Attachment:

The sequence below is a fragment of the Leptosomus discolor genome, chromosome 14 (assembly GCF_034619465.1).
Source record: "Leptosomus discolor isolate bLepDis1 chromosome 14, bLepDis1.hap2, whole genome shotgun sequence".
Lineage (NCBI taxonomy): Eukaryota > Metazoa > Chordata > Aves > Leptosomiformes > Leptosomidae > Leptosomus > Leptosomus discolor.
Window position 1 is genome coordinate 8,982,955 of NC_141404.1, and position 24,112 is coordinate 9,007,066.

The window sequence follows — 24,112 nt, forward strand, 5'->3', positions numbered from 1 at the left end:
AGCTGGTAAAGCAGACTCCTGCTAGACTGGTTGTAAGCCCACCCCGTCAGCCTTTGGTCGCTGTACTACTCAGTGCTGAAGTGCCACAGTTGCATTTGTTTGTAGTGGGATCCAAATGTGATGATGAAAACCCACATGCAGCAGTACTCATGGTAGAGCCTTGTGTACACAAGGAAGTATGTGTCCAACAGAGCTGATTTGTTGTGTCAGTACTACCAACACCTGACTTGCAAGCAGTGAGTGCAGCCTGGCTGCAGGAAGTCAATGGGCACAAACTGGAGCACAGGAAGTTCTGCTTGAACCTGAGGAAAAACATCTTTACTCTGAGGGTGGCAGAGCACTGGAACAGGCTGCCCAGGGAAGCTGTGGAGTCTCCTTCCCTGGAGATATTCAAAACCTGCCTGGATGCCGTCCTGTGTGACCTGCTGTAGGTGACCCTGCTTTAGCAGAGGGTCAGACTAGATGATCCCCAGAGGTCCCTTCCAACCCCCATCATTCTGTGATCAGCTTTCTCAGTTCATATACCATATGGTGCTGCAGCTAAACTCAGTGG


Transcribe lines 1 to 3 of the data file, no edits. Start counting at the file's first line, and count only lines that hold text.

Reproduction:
The sequence below is a fragment of the Leptosomus discolor genome, chromosome 14 (assembly GCF_034619465.1).
Source record: "Leptosomus discolor isolate bLepDis1 chromosome 14, bLepDis1.hap2, whole genome shotgun sequence".
Lineage (NCBI taxonomy): Eukaryota > Metazoa > Chordata > Aves > Leptosomiformes > Leptosomidae > Leptosomus > Leptosomus discolor.